Turturro and Malkovich are as good as ever and it’s a particular joy to hear Malkovich adopt a thick Russian accent. Martin Landau also appears, briefly but effectively, as Mike’s law professor and Michael Rispoli is intimidating as Worm’s former underling turned most threatening enemy, Grama.

    In the center of this cauldron of established talent, there are the two young guns: Damon and Norton. The former is an Oscar-winning screenwriter who has become Hollywood’s latest golden boy. Rounders is his first role since his breakthrough success with Good Will Hunting (he was already cast in Saving Private Ryan before Good Will Hunting’s release) and, though he has established himself as an actor to contend with in Courage Under Fire, he is starting from scratch. He is no longer Damon the actor, he is Damon the star. (If Good Will Hunting had been made today, he and cowriter Ben Affleck most likely would be criticized for their hubris rather than praised for their initiative.) For a while in Rounders, the stardom glow distracts; amidst his shadowy surroundings, he’s like a canary in a coal mine. Does he deliver a performance? Yes. Is it a good one? Yes and no. Yes, because he does well in small moments such as his reaction at being left by Mol or his growing concern at Worm’s reliability. He’s certainly very good during the pivotal showdowns at the card tables, but his performance recalls too much of the upstanding neophyte lawyer he portrayed in The Rainmaker. I don’t deny that it takes a significant talent to be the moral backbone of a film without coming off as boring, but I do object to recycling performances.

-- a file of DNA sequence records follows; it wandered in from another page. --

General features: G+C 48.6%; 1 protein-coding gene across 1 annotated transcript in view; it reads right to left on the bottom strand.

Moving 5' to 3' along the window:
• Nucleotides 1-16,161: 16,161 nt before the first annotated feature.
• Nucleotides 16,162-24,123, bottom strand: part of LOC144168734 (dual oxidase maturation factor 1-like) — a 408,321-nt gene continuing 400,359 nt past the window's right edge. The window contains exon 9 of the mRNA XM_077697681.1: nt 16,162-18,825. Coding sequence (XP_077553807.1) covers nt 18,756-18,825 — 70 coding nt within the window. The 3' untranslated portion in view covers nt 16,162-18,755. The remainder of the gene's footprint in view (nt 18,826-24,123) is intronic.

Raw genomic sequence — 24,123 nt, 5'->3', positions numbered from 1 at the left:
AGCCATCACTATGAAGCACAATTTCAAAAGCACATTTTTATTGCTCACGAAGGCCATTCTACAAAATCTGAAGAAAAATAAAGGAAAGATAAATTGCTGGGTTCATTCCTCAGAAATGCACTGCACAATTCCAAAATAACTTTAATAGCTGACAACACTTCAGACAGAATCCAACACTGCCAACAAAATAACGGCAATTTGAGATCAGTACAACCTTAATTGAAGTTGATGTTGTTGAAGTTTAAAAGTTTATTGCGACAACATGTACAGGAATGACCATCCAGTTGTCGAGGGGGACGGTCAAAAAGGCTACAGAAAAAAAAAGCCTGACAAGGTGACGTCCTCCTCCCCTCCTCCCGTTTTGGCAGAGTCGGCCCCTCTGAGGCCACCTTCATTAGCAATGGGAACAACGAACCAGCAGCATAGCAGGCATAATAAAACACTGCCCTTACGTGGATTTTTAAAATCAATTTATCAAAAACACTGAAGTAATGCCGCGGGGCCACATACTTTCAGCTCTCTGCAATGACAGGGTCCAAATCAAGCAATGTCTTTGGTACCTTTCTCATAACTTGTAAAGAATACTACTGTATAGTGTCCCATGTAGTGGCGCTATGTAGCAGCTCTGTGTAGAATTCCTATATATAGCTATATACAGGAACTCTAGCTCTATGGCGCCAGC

His scenes with Landau also prove that he has a long way to go before reaching the level of Tom Cruise and Johnny Depp’s acting abilities. When Cruise worked opposite Paul Newman in The Color of Money, Dustin Hoffman in Rain Man and Jack Nicholson in A Few Good Men, he proved himself up to their standards. Depp proved the same when he teamed with Al Pacino in Donnie Brasco, Marlon Brando in Don Juan de Marco and Landau in Ed Wood. Cruise and Depp collaborated with their costars; the veterans brought out the best in the rookies and vice versa. Damon, on the other hand, defers to his elders, a trait which may be proper etiquette offscreen but certainly not onscreen.

    As Worm, Norton looks and acts nothing like the Appalachian choirboy nor his murderous counterpart in his Oscar-nominated turn in Primal Fear (one of the best debuts ever in the cinema); or the lovestruck yuppie in Everyone Says I Love You; or the much beleaguered attorney in The People vs. Larry Flynt. Those performances were given in the span of one year. It’s been about a year since we’ve seen Norton onscreen and he’s as strong as ever. Reckless and sleazy, Worm burns bridges at both ends and lives for the score, no matter who the opponent. Norton acts circles around Damon. Even if the two had switched roles and Damon had the showier part, Norton would still outact him.

    Screenwriters David Levien and Brian Koppelman could have made Mike’s reluctant re-entry into the life a little nastier. What if the whole deal with Worm’s debt was a calculated ploy to corrupt Mike? What if there was never any danger at all and everyone just wanted to pull him back down in the gutter? And why can’t the hero go out in a blaze of glory by losing? Winning the game isn’t necessarily a happy ending for a noir hero. It’s too straight, there’s no grace in it, which is why I liked Teddy KGB’s reaction to being beaten fair and square. Despite his bitterness, he lets his opponent leave with the money he’s rightfully won. That is the moral code of a noir hero. A noir hero is always tainted, always broken down, going for it all and losing big. Maybe he gets the dame he wants, maybe he gets the dame he deserves, but he always gets dirty.